News you can use

If it’s pictures of lovely native plants you’re after, go to the website of the Theodore Payne Foundation, which last weekend hosted a garden tour across greater Los Angeles. However, here and now, the story is about numbers. The City of Santa Monica has updated figures comparing the water consumption, labor requirements and green waste production of two side-by-side test gardens, one stocked with native plants and irrigated by drip and the other planted with a conventional complement of lawn and shrubs and watered with sprinklers. According to the project’s landscape designer Susanne Jett, since the two gardens were planted in 2004, the native one has used 81 percent less water, required 71 percent fewer hours of labor and produced 38 percent less green waste. Extrapolate those results across LA County’s roughly 1.6 million privately owned homes and it’s clear that one of the single most effective things

By popular demand

Marianne Simon of the Santa Monica firm Poetic Plantings was noted for her design's permeable paving, screening, recycled materials and use of Mediterranean, California native and edible plants.

After more than 4,000 votes were cast by the public, the City of Santa Monica has announced the winning designs for its three sustainable demonstration gardens to be installed this fall off Airport Boulevard. Click here to read about the winners in the Los Angeles Times.

A beauty contest with brains

IN the name of water conservation and reducing storm-water pollution, the city of Santa Monica has embarked on a demonstration project that not only shows what a sustainable garden looks like, but also offers design schematics, expert referrals and assurance that nurseries will make the plants available.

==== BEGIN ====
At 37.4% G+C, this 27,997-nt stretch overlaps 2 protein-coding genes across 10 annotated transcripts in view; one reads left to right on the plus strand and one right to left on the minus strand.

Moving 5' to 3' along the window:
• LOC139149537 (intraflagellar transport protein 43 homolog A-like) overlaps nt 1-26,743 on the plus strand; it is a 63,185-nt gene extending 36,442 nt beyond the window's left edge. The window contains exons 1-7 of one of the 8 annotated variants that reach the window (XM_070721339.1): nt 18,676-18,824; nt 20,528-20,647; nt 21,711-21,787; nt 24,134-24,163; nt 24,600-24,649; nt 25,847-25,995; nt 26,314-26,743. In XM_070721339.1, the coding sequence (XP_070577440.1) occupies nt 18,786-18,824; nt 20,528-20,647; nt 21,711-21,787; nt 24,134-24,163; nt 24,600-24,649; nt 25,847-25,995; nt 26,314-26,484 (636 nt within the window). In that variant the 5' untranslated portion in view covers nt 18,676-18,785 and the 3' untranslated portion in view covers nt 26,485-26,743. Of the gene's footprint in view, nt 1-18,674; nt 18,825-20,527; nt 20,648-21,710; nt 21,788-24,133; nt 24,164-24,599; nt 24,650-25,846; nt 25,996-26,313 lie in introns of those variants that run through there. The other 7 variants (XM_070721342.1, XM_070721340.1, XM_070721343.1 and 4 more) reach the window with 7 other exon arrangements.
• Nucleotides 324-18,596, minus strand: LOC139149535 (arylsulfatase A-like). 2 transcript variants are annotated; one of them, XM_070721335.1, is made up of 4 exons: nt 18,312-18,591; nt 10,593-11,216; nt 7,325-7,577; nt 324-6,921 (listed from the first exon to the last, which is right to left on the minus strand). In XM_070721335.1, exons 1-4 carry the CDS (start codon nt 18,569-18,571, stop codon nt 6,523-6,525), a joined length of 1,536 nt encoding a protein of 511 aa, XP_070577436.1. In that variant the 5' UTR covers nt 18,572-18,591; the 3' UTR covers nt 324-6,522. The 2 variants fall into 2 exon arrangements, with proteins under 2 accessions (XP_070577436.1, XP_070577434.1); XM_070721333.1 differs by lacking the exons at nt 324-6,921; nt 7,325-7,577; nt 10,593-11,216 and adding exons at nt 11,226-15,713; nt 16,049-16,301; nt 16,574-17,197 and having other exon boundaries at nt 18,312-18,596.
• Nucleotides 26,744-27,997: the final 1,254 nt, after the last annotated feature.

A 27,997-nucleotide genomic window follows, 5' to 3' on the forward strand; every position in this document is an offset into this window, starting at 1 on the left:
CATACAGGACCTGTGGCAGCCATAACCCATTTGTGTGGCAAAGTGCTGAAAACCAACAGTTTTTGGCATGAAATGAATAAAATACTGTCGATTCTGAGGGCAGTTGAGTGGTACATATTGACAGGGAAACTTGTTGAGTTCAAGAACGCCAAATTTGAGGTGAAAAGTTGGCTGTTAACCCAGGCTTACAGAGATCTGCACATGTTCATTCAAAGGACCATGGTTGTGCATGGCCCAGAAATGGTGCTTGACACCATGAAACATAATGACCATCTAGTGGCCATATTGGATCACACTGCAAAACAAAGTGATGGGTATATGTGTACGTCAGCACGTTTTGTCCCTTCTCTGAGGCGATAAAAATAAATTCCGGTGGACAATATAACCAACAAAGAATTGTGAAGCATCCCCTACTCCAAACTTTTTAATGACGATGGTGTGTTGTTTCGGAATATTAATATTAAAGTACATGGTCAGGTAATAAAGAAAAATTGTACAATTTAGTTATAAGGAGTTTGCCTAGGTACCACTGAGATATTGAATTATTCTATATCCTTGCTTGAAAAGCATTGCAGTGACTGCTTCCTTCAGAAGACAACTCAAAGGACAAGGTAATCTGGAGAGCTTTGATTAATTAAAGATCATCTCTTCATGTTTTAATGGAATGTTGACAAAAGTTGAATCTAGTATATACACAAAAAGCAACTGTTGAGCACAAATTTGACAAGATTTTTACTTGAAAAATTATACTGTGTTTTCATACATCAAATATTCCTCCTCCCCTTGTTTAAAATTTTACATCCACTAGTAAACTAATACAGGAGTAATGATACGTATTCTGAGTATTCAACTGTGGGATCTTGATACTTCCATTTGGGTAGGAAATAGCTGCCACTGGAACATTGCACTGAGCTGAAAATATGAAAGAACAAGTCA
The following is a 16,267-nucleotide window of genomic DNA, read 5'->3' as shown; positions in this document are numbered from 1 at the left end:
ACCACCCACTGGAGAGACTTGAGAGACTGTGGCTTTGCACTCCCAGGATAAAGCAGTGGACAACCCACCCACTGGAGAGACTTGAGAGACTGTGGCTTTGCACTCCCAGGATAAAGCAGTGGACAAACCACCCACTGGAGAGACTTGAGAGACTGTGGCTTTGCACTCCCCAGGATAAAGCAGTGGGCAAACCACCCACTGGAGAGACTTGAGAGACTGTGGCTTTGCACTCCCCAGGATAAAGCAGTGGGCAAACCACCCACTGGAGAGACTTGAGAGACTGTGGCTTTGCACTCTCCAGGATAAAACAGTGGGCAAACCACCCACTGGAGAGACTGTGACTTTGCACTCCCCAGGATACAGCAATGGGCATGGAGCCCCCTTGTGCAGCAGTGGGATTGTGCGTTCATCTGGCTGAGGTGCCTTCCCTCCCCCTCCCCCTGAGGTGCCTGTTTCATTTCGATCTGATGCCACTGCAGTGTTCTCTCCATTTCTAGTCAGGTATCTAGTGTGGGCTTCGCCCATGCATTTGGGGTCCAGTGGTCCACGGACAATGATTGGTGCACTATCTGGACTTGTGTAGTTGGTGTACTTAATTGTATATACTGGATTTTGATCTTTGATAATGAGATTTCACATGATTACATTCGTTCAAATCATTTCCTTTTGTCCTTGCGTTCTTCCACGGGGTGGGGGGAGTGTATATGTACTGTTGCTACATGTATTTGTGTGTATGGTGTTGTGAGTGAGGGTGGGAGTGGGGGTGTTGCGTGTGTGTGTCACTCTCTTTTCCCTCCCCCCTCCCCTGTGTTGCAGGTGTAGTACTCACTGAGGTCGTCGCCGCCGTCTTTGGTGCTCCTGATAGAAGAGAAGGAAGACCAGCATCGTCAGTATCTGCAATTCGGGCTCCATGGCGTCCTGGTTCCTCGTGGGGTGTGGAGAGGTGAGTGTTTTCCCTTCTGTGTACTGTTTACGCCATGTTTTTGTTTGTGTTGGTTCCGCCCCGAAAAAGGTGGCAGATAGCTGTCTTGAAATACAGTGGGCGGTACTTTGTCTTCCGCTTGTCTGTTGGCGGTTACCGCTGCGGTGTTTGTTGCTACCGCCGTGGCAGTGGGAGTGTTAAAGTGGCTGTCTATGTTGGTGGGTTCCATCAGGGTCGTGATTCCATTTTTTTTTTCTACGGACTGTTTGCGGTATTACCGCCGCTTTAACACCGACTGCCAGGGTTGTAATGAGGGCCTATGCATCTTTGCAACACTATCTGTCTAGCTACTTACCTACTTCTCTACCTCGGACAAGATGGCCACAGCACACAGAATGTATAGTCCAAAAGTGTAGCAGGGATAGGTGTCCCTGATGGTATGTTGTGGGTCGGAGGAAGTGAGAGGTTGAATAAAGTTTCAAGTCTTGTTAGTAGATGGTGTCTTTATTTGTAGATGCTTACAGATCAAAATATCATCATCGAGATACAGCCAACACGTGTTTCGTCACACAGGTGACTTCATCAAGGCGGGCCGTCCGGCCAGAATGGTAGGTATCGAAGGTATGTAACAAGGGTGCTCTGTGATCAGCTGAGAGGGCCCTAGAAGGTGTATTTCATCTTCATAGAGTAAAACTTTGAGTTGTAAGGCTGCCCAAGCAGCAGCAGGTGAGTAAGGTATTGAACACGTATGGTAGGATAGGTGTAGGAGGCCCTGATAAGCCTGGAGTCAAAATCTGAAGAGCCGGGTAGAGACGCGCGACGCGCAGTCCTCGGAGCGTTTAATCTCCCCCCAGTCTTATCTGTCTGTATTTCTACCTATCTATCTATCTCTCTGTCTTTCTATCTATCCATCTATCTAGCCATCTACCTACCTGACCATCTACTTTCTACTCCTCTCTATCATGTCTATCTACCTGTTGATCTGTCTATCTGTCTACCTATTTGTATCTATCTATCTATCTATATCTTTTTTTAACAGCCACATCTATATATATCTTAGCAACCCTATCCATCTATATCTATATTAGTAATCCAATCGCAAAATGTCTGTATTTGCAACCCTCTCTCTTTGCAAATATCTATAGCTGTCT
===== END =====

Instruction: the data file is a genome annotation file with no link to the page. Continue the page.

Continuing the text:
The latest move builds on the success of the 2004 demonstration project titled “garden/garden” at Santa Monica City College. It provided a side-by-side comparison of a water-saving landscape with a conventional one.

The new project, to be built on city-owned property at 3200 Airport Ave., will involve construction of three sustainable gardens side by side. According to a statement released by the city, among the design criteria were incorporation of “outdoor living room features, elements from Mediterranean and shade gardens, climate appropriate plants, permeable paving, veggie gardens, play areas, drip irrigation and lawn alternatives.”

What will the three gardens look like? That’s

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    Emily Green by e-mail at emily.green [at] mac.com
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